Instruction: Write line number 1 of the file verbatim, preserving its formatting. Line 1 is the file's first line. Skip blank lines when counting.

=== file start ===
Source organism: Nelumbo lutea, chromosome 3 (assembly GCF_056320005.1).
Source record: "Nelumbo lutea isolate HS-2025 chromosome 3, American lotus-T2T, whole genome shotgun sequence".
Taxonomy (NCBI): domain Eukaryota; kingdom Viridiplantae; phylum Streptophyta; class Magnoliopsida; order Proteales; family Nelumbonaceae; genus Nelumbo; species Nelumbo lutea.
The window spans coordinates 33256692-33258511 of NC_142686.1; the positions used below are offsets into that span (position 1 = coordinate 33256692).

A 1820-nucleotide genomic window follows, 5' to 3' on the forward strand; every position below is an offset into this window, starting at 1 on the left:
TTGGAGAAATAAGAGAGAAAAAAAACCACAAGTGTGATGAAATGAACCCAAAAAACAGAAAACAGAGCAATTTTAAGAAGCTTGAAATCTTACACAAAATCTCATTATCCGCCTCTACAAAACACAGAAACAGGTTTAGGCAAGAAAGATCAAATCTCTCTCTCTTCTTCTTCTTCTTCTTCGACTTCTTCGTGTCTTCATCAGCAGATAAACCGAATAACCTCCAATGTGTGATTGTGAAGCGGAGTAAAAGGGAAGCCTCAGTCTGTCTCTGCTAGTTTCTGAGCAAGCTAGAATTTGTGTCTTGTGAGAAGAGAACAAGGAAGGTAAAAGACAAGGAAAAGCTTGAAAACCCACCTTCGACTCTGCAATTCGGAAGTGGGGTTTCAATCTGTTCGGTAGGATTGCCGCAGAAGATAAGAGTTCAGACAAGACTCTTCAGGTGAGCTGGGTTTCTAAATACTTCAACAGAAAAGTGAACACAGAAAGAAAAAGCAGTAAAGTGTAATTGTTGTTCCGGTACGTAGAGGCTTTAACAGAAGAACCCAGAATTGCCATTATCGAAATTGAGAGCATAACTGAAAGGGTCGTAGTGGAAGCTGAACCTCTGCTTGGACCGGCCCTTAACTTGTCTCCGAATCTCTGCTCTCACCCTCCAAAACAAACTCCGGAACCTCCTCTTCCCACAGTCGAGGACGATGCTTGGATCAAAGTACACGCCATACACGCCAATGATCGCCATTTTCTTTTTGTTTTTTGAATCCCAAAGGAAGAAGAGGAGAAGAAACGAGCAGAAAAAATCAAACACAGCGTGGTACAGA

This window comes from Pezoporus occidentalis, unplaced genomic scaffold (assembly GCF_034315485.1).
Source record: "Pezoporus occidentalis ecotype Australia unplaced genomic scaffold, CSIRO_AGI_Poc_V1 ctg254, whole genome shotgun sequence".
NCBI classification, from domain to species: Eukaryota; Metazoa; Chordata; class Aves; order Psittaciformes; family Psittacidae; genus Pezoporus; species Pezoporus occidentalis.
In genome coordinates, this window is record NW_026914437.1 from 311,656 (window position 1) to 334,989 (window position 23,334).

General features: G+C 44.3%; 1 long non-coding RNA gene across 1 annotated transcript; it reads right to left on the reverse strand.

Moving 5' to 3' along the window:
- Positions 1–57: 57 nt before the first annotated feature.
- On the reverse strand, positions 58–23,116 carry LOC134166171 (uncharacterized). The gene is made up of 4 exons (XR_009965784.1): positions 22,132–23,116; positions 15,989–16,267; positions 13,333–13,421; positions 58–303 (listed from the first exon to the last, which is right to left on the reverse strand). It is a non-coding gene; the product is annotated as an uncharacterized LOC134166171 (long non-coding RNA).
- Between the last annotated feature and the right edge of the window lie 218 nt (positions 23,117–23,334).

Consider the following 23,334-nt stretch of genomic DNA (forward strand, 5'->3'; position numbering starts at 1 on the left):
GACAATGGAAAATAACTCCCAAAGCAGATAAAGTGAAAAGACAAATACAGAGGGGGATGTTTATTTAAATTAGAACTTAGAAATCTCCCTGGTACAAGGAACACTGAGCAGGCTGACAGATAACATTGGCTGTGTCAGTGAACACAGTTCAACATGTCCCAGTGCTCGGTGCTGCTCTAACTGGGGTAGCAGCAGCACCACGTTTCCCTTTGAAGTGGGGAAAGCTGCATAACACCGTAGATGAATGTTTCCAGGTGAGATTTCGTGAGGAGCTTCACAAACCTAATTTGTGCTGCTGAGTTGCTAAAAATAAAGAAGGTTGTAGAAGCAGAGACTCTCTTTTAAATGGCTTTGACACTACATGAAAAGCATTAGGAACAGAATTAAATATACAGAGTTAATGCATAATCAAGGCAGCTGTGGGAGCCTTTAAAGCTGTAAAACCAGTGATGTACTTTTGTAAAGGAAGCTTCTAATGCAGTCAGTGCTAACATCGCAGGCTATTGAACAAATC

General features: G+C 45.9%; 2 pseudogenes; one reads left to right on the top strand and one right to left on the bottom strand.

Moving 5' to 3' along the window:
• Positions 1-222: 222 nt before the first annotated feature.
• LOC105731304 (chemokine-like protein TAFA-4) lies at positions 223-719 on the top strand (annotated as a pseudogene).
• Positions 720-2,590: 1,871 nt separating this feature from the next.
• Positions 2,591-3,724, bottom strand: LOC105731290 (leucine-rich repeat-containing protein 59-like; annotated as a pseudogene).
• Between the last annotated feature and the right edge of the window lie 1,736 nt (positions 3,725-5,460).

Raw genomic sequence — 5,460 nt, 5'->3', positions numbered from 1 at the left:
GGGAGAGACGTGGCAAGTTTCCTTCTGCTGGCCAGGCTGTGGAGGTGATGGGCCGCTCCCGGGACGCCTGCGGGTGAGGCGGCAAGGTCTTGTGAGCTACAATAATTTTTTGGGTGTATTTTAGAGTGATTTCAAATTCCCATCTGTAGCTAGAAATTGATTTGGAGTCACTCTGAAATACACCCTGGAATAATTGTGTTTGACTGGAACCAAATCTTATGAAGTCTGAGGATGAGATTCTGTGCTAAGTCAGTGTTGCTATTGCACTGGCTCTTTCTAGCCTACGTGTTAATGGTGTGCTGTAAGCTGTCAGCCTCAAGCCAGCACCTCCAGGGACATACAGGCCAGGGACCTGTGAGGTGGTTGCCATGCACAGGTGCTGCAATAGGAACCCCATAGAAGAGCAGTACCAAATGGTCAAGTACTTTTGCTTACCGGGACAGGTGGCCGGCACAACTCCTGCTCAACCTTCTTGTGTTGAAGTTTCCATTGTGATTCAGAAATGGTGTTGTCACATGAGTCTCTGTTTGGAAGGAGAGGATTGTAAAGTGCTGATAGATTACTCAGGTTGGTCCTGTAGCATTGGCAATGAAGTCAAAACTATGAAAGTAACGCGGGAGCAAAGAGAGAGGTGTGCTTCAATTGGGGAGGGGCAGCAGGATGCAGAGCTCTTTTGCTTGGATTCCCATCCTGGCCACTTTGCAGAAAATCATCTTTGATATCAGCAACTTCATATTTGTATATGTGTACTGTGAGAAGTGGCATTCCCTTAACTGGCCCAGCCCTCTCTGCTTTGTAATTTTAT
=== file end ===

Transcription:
Source organism: Nelumbo lutea, chromosome 3 (assembly GCF_056320005.1).